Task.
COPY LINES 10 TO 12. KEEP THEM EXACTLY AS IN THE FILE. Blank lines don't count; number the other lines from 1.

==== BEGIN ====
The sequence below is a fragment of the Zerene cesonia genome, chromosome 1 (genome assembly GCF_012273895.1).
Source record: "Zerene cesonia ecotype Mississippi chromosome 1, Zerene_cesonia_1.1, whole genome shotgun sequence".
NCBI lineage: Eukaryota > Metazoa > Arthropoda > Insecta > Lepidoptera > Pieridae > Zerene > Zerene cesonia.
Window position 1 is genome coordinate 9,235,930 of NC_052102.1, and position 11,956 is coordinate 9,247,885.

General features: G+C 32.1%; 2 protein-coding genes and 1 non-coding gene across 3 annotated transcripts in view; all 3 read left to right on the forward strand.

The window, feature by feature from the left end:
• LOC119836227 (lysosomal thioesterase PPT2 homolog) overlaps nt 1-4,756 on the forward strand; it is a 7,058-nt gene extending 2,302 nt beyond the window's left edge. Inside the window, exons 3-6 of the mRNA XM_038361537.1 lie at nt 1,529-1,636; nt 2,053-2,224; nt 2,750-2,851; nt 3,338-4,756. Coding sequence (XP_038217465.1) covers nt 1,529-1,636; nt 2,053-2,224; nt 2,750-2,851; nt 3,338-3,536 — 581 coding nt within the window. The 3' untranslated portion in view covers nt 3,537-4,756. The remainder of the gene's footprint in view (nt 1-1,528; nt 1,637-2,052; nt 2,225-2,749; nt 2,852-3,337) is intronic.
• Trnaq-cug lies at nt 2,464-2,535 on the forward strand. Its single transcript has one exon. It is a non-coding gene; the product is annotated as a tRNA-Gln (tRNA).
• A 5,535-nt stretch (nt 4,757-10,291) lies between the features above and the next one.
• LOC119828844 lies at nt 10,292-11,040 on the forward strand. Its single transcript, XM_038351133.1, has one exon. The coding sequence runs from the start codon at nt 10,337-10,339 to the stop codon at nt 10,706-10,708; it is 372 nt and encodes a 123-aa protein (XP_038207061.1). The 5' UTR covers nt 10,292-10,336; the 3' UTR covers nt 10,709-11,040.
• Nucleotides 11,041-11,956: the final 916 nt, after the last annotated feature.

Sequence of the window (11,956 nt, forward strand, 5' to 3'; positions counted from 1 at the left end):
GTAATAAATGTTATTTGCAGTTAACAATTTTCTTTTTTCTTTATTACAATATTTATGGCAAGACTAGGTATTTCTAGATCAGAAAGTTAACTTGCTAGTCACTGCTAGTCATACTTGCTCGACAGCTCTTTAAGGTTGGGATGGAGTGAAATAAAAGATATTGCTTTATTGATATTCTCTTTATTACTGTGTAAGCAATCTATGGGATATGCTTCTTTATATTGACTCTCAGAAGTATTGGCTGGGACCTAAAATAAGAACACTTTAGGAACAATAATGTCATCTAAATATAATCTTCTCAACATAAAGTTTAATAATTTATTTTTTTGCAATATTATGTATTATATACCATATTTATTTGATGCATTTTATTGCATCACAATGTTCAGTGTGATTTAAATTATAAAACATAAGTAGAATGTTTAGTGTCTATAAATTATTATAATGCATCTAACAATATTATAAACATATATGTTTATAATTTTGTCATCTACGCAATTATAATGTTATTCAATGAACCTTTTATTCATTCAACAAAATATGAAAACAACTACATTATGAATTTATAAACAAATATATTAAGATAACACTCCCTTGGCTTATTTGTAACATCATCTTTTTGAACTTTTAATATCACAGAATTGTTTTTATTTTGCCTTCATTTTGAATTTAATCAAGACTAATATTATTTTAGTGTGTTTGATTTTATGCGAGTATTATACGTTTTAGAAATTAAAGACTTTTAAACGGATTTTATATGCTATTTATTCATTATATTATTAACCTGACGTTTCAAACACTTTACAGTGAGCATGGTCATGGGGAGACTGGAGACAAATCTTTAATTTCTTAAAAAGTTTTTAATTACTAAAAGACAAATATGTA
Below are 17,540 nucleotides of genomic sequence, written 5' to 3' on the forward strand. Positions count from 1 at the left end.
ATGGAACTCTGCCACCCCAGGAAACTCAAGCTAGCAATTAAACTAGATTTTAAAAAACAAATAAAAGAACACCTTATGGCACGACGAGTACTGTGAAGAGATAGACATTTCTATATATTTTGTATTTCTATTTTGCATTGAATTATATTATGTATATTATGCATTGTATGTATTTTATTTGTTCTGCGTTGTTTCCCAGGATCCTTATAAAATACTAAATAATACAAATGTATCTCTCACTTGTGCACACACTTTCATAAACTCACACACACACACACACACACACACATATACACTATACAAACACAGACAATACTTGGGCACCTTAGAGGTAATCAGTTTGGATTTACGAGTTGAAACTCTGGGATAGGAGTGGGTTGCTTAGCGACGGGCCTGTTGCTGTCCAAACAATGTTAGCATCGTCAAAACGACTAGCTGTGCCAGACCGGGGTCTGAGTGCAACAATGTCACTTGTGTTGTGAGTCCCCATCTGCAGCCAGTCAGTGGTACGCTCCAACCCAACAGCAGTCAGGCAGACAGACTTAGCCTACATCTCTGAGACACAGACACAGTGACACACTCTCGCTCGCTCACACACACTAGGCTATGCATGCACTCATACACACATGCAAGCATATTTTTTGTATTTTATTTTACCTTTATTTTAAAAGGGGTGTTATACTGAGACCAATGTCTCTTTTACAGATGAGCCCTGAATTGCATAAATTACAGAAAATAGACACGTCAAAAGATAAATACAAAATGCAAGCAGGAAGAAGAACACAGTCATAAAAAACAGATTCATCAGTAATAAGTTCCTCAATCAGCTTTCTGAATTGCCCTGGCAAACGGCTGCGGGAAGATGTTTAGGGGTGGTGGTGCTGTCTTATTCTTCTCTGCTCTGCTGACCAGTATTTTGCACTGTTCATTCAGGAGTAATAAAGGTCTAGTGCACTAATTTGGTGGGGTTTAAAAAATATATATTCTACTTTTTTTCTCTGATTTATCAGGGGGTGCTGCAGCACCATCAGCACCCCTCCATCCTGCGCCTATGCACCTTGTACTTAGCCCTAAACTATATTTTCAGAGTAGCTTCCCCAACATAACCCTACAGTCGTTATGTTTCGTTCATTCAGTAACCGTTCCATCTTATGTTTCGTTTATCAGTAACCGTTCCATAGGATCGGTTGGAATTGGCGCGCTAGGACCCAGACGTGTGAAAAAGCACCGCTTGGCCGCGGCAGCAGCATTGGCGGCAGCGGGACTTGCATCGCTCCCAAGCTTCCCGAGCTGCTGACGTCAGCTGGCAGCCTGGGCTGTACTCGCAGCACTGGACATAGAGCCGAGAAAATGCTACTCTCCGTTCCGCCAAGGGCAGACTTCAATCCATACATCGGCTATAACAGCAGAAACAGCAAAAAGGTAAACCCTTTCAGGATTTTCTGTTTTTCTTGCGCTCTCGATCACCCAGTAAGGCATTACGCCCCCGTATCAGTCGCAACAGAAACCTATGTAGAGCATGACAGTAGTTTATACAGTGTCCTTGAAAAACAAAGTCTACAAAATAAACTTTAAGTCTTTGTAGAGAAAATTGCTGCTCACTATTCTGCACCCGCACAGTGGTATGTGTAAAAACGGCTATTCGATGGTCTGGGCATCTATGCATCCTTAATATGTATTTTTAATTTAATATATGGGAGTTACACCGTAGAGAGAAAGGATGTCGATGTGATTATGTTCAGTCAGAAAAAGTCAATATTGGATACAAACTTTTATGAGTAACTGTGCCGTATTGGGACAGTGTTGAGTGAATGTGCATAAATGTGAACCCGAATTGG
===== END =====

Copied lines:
• LOC119828844 lies at nt 10,292-11,040 on the forward strand. Its single transcript, XM_038351133.1, has one exon. The coding sequence runs from the start codon at nt 10,337-10,339 to the stop codon at nt 10,706-10,708; it is 372 nt and encodes a 123-aa protein (XP_038207061.1). The 5' UTR covers nt 10,292-10,336; the 3' UTR covers nt 10,709-11,040.
• Nucleotides 11,041-11,956: the final 916 nt, after the last annotated feature.

Sequence of the window (11,956 nt, forward strand, 5' to 3'; positions counted from 1 at the left end):